Fly Like an Eagle, Land Like a Crow

17 Aug 12 3 Comments

Edit: This was written directly after the accident. I wrote an updated two-part piece after the final report came out, which you can find here:

On the 1st of November in 2011, LOT airlines flight LO16 was flying into Warsaw-Okęcie when the main landing gear and nose gear failed to deploy. They landed on the fuselage on runway 33.

The Ministerstwo Transportu, Budownictwa I Gospodarki Morskiej (Ministry of Transport, Construction and Maritime Economy) have released a PDF of the accident description in English.

All times are in UTC.

04:19:51 Flight LO16, a Boeing B-767-300 takes off from Newark, New Jersey with 221 passengers, 8 cabin crew and 2 flight crew.

The flight crew consisted of two experienced Polish pilots. The captain has flown for LOT Polish Airlines since 1981 and at the time of the incident had 13,307 hours experience on the Boeing-767 (15,980 in total). The First Officer had 9,431 hours flight time, with 1,981 of those on the B-767. The aircraft was 25 years old and in good condition. It was inspected at Newark by the local maintenance crew and no faults were found.

04:19:55 The flight crew retracts the landing gear

04:21:07 The flight crew retracts the flaps

04:22:11 First indication of fault: low pressure in the central hydraulic system.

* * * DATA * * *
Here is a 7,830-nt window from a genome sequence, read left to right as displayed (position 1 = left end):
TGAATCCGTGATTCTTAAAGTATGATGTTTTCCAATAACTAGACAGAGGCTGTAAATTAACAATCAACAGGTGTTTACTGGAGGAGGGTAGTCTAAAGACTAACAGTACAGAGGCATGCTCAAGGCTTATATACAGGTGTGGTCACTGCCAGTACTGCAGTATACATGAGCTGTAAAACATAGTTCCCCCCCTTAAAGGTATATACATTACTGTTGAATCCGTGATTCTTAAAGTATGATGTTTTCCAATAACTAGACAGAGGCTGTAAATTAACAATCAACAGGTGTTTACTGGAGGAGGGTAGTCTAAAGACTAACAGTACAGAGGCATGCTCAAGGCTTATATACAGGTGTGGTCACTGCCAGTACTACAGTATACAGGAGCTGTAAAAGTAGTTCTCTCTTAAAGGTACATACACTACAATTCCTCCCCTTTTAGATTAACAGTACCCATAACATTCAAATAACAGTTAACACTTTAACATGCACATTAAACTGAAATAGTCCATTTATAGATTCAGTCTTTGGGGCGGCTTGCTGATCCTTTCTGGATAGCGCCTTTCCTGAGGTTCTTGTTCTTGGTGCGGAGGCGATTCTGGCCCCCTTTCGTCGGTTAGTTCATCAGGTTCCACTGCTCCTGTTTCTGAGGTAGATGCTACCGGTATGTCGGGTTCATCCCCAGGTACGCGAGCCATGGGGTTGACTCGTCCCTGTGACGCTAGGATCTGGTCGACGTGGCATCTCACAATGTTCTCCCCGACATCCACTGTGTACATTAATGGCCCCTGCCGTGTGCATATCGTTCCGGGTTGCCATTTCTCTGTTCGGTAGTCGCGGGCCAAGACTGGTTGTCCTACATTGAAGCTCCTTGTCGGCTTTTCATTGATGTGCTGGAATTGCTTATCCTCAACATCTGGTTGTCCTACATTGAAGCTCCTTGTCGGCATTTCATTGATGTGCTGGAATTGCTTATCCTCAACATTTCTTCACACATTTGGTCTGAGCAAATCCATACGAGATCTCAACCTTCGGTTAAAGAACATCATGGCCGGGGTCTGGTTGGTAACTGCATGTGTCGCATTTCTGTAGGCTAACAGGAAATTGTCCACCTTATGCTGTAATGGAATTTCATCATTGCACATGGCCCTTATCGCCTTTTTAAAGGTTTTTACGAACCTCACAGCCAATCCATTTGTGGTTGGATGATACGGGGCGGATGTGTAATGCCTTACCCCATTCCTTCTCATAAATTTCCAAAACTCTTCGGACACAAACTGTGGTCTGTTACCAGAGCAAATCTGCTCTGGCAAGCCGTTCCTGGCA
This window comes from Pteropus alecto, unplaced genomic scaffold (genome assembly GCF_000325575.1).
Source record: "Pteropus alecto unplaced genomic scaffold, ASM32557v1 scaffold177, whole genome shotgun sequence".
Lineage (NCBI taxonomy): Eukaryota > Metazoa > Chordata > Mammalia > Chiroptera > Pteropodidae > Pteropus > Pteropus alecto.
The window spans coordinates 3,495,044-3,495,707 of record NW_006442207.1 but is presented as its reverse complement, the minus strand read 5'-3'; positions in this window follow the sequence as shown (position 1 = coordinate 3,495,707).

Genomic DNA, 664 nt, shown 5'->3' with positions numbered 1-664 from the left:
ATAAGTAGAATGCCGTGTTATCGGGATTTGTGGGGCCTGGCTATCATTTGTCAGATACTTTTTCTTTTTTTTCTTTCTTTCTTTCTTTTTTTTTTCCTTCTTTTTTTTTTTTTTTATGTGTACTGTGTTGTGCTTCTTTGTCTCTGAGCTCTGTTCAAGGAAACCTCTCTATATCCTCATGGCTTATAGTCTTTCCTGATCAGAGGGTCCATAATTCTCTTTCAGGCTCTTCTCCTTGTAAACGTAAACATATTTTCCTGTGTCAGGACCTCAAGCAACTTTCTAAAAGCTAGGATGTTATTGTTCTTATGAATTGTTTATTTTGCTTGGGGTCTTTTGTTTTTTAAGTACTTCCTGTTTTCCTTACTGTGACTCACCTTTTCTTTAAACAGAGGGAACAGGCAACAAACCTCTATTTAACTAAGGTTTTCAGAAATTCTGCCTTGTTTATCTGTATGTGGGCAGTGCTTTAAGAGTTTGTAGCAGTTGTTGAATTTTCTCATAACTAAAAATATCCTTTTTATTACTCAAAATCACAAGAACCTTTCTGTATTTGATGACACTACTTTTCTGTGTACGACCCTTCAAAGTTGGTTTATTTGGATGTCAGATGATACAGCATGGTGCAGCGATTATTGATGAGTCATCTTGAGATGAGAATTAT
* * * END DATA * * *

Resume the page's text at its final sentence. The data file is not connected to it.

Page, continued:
04:22:14 Hydraulic fluid quantity in the central hydraulic system drops dramatically.

A hydraulic fluid leak was discovered in the central hydraulic system (installation “C”).

A passenger commented on AVherald that in the cabin they heard “a strange noise like an electric or hydraulic motor triggered several times but failing to end its action.”

The loss of hydraulic pressure appeared to be an isolated fault and the flight crew and Operations crew agreed to continue the flight to Warsaw (EPWA), where they would extend the landing gear using the alternate landing gear extension system.

04:36:28 Cruise altitude FL310

The media questioned the decision to carry on, but a single failure does not necessarily require an immediate landing. The aircraft was safe to fly. There are back-up systems for the landing gear. Continuing to their destination gives them a planned daylight landing at their home airport rather than an emergency landing at Newark in the dark.